This chapter reviews principles of reconstructing complex composite tissues, provides an overview of earlier and recent developments in tissue engineering design for phalanges and small joints in the digit, and discusses the current technologies for reconstruction. Stem cells are proposed as an alternative cell source for the engineering of the digit tissues. Autologous somatic cells are preferable as they have a limited expansion capability and require multiple tissue biopsies in order to obtain all cell types needed for digit engineering. Scaffolds provide three-dimensional (3D) architecture for regenerating tissues by supplying cell anchorage sites, mechanical stability, and structural guidance. In vivo, they provide an interface that allows a construct to respond to physiological and biological changes and guide the remodeling of the extracellular matrix to allow integration with the surrounding native tissue. A tissue engineering approach aimed at mimicking the physiological properties and structure of two different tissues (cartilage and bone) using a cell-scaffold construct would be ideal for repair and regeneration of limbs and digits. When single (monophasic) scaffolds are used, the natural environment is not adequately replicated and new tissue formation is incomplete. Therefore, several attempts are made to develop biphasic composite constructs for bone-cartilage engineering by combining two distinct scaffold materials. Biphasic composite scaffolds manufactured by image-based design and solid free-form fabrication are used to simultaneously generate bone and cartilage in discrete regions and provide for the development of a stable interface between cartilage and subchondral bone.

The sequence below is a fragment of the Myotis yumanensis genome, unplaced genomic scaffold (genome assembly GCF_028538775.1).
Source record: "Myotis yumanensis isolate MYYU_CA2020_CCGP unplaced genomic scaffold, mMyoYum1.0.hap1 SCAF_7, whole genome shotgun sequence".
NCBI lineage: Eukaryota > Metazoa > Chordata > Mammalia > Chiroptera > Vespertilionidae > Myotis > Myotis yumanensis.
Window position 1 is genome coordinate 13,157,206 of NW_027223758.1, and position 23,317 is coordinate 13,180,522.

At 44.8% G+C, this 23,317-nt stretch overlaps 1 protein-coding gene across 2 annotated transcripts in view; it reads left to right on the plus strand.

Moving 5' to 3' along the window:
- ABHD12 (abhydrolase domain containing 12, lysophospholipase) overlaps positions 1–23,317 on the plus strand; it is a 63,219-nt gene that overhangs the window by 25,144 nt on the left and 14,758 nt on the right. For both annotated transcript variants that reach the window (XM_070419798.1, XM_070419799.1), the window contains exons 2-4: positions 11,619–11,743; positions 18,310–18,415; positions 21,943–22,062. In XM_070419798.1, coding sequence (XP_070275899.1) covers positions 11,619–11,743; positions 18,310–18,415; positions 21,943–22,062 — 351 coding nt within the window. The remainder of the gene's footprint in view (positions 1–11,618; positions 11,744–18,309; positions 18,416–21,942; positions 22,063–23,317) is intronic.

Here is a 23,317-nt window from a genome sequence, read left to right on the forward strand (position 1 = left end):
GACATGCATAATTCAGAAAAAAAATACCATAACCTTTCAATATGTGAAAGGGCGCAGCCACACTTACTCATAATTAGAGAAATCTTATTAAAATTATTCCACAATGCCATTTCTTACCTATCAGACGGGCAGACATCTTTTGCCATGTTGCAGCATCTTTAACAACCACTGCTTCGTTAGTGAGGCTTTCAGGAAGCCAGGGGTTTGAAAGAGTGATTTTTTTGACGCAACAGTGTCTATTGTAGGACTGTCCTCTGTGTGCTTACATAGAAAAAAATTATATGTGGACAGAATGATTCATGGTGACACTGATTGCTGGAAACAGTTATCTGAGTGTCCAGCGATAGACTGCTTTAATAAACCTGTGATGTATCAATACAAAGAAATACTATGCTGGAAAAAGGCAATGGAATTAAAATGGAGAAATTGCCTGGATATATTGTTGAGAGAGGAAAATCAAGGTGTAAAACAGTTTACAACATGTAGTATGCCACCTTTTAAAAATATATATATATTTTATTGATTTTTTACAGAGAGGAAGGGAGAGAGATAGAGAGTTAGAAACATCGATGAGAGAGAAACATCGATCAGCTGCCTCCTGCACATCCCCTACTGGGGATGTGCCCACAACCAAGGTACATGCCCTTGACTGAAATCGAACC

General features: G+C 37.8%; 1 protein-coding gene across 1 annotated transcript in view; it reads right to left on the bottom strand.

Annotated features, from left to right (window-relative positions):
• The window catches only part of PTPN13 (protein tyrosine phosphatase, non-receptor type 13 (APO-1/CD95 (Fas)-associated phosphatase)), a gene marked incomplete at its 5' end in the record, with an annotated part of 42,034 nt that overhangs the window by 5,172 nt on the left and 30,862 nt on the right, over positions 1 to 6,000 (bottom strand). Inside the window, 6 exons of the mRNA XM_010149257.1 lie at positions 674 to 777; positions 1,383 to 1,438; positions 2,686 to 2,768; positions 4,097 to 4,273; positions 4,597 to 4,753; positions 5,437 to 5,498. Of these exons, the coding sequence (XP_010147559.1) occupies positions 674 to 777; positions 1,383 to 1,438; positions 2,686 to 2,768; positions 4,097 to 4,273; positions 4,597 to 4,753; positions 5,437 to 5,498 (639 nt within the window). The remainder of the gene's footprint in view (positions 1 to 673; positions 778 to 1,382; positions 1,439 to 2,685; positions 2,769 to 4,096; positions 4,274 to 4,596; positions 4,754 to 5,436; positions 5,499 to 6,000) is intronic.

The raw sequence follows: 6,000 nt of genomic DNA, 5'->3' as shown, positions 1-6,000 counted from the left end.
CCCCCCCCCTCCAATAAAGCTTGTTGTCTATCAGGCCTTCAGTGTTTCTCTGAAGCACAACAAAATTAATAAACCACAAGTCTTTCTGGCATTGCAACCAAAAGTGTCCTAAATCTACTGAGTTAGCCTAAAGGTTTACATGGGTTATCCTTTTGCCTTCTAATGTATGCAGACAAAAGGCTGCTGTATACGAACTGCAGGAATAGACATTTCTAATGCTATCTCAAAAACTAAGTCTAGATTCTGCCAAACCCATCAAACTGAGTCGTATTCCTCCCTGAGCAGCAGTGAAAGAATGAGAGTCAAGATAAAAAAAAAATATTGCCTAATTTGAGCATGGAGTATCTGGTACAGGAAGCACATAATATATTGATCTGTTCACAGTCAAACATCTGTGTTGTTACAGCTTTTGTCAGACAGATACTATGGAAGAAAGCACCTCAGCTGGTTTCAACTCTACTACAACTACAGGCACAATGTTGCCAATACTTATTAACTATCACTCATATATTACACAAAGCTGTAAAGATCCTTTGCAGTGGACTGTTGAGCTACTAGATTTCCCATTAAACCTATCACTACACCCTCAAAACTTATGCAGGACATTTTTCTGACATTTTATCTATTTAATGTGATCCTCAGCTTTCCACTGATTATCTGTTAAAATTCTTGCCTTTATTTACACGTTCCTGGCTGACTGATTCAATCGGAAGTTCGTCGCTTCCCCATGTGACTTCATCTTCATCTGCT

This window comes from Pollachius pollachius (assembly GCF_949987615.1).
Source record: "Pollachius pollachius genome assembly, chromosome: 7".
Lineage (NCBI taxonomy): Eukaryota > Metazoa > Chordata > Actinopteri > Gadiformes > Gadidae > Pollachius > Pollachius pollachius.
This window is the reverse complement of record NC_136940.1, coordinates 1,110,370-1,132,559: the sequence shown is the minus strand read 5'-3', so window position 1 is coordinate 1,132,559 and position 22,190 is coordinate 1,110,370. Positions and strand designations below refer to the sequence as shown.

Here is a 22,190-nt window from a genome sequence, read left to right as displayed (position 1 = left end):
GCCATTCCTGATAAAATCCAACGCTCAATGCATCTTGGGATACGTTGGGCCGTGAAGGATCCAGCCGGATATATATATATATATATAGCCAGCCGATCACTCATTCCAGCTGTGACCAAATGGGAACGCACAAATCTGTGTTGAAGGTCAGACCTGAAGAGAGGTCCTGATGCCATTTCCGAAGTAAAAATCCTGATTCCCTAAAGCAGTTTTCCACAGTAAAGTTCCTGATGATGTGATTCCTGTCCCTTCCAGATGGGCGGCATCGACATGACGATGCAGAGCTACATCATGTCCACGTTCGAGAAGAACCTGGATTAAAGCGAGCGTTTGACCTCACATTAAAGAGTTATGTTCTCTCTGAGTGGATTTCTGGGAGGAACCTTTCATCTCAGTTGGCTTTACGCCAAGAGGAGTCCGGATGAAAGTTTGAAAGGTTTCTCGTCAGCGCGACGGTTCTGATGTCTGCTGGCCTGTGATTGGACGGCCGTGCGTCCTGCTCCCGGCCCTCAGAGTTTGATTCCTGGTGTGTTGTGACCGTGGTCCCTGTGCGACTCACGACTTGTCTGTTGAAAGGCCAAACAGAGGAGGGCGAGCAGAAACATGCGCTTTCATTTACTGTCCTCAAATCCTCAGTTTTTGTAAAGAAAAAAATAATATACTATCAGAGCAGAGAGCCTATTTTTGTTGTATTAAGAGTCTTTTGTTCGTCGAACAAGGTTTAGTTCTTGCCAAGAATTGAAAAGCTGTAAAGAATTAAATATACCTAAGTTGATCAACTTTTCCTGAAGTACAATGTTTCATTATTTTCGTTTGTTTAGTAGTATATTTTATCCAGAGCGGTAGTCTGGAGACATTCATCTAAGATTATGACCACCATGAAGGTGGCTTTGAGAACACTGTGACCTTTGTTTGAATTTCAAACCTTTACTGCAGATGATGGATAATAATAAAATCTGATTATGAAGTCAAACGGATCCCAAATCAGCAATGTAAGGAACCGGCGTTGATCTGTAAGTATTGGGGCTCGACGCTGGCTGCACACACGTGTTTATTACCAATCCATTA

|Original language||English (US)|
|Title of host publication||Principles of Regenerative Medicine|
|Number of pages||13|
|State||Published - 2011|
ASJC Scopus subject areas
- Biochemistry, Genetics and Molecular Biology(all)